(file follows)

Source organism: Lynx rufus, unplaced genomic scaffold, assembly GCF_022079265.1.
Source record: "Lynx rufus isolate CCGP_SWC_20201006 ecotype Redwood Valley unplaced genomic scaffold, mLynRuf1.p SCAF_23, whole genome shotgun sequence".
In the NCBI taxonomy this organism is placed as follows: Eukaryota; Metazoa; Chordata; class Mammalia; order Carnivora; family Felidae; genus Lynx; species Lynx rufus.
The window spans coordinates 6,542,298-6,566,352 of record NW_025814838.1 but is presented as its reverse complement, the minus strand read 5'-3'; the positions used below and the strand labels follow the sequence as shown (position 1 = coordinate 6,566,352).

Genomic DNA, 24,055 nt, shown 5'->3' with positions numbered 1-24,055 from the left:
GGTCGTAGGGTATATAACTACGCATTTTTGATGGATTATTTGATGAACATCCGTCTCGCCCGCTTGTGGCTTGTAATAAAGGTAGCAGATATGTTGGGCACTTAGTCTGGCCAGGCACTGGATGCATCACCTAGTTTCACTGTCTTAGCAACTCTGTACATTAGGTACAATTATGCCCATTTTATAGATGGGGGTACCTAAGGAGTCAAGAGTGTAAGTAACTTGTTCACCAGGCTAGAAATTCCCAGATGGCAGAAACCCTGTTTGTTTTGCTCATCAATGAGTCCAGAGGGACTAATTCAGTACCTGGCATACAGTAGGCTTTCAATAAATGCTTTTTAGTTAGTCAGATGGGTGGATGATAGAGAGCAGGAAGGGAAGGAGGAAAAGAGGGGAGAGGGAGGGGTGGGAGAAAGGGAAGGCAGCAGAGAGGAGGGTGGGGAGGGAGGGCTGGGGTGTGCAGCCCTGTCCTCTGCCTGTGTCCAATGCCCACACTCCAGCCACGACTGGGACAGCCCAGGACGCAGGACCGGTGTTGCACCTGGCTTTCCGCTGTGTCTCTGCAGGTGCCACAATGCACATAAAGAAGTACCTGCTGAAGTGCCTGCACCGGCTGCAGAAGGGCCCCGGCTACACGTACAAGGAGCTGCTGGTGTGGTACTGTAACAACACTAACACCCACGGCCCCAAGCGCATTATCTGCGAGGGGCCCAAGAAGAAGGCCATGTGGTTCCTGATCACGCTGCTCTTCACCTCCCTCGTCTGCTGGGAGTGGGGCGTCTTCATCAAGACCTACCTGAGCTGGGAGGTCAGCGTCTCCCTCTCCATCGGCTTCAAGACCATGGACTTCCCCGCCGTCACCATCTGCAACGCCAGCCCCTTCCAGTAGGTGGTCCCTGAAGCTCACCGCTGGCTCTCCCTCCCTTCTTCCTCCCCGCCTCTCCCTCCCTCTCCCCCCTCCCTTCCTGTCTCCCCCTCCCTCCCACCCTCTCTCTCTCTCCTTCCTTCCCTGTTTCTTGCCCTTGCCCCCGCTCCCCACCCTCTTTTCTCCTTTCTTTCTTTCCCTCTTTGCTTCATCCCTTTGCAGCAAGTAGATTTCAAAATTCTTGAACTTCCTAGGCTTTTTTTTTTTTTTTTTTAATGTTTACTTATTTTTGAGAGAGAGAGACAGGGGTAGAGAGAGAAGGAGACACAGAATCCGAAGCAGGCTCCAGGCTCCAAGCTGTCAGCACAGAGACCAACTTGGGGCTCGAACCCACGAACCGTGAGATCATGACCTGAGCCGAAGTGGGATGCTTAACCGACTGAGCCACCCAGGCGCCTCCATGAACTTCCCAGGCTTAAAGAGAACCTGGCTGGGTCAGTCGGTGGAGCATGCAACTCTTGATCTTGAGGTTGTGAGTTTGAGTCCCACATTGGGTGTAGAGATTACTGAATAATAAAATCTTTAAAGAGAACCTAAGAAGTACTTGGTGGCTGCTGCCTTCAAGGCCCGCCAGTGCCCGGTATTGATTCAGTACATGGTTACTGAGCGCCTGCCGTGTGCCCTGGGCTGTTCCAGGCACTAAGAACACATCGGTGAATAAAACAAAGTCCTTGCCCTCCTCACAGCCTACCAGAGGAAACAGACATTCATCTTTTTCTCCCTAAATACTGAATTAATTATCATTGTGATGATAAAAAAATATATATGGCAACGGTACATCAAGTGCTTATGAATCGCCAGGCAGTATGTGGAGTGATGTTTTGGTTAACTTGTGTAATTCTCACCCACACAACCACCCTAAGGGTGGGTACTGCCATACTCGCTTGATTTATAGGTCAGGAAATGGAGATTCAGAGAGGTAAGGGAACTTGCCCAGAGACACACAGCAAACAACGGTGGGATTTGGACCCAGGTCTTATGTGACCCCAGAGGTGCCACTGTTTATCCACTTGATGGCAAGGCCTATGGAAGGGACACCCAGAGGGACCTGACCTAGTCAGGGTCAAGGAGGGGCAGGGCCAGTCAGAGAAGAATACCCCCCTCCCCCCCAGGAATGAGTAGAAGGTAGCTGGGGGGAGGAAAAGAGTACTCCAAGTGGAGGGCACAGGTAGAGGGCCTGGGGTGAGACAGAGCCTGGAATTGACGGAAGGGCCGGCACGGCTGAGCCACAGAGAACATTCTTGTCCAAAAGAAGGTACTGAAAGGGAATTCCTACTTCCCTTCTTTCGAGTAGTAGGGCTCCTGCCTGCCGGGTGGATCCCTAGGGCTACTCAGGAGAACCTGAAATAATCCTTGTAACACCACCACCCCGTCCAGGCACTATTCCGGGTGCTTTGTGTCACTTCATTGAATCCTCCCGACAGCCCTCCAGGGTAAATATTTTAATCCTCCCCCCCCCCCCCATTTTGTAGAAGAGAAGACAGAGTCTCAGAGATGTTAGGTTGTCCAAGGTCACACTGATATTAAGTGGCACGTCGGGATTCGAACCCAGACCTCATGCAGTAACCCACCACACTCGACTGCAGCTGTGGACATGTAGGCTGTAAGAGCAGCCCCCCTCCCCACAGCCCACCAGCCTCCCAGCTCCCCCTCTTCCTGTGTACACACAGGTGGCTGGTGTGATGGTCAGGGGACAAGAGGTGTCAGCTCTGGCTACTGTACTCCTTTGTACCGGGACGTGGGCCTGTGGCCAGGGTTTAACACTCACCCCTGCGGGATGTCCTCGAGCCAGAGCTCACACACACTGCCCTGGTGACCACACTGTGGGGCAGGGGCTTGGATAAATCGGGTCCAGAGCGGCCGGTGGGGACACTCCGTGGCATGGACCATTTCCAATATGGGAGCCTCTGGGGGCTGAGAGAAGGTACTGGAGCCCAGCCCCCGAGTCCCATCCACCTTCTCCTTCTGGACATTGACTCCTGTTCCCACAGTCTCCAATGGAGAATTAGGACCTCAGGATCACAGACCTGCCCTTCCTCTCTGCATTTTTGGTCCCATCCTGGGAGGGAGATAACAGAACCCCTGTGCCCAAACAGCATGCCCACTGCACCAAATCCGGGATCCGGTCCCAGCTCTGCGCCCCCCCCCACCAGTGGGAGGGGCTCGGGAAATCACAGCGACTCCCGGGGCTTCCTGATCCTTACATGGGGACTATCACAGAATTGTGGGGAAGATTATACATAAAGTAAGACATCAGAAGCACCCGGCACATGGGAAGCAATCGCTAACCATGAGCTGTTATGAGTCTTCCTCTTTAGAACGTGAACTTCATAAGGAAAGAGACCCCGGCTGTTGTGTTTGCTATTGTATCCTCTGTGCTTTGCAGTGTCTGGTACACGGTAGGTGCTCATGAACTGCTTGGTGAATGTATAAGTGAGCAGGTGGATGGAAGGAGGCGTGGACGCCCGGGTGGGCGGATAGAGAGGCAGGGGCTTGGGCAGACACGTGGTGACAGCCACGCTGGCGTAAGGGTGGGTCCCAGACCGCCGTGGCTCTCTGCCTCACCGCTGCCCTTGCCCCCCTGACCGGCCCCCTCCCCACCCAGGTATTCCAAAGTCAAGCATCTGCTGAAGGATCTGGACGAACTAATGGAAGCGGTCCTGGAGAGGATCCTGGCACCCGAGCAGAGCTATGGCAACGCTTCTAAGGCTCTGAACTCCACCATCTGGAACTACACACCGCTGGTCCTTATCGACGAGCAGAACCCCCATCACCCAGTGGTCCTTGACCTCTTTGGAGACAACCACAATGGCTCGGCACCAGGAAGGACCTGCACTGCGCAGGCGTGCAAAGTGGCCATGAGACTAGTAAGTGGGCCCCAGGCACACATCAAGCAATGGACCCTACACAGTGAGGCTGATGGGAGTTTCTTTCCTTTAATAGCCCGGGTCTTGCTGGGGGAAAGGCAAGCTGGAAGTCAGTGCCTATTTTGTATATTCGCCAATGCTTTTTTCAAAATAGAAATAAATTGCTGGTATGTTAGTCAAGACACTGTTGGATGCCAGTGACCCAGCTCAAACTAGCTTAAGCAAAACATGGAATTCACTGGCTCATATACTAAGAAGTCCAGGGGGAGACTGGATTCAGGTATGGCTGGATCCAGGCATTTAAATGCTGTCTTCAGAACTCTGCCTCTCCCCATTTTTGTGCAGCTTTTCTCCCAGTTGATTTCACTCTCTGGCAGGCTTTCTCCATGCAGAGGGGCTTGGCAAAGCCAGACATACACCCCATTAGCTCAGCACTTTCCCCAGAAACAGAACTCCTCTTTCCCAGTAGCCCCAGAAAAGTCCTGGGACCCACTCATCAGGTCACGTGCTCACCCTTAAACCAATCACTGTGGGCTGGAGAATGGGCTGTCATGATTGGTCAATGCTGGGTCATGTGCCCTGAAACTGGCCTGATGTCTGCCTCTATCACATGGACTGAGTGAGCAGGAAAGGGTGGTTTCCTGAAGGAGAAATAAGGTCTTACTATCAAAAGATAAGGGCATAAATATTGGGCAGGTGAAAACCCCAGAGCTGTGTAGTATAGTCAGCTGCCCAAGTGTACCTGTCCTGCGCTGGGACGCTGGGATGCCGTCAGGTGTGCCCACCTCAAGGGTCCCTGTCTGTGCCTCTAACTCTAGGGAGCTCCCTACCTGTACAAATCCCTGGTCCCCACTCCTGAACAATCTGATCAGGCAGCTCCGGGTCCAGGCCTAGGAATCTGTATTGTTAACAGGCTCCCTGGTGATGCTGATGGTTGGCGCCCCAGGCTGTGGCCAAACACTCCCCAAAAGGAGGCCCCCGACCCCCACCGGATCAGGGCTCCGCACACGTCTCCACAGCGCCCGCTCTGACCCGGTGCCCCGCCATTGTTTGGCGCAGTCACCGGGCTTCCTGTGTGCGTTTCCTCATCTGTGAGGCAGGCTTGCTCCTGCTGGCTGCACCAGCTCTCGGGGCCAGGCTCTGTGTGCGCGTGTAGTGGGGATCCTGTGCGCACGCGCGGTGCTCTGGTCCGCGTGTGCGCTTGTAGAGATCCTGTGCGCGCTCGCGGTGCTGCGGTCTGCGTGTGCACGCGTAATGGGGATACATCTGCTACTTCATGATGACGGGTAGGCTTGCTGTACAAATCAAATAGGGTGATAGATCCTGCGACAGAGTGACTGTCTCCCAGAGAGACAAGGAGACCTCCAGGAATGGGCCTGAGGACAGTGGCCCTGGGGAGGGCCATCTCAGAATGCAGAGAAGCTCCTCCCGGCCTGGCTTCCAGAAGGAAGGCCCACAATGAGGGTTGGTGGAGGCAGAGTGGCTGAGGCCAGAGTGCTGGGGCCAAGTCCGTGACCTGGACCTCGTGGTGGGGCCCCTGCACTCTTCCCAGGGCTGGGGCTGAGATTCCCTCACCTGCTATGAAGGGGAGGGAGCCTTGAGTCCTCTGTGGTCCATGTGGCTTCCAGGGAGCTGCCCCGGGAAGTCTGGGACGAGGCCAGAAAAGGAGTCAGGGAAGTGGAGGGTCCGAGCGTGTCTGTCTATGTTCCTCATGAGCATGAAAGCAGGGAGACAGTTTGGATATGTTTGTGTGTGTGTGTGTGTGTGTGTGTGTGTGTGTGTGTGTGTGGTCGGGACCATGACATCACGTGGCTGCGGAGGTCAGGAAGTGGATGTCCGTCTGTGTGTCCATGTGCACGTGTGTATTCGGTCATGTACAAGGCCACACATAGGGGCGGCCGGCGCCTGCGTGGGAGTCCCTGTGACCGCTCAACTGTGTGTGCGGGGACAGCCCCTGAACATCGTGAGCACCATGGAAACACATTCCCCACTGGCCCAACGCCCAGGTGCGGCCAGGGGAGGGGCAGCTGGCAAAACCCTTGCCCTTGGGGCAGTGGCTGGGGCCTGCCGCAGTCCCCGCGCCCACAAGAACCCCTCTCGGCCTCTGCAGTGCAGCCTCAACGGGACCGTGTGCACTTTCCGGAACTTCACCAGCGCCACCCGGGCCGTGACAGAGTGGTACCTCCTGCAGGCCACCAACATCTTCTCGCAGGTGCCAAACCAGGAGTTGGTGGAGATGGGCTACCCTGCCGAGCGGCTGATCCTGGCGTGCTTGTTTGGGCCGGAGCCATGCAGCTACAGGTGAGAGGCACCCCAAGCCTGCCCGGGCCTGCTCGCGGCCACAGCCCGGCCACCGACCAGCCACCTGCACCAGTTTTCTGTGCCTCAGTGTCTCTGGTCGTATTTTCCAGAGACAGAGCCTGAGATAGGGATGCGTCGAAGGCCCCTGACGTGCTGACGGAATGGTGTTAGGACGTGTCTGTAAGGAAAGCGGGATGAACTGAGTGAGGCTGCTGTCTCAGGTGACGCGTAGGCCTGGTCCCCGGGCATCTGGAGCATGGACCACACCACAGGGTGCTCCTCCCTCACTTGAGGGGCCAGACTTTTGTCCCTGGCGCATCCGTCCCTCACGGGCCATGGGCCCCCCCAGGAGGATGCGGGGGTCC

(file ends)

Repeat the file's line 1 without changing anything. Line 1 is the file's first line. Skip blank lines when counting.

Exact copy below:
Source organism: Lynx rufus, unplaced genomic scaffold, assembly GCF_022079265.1.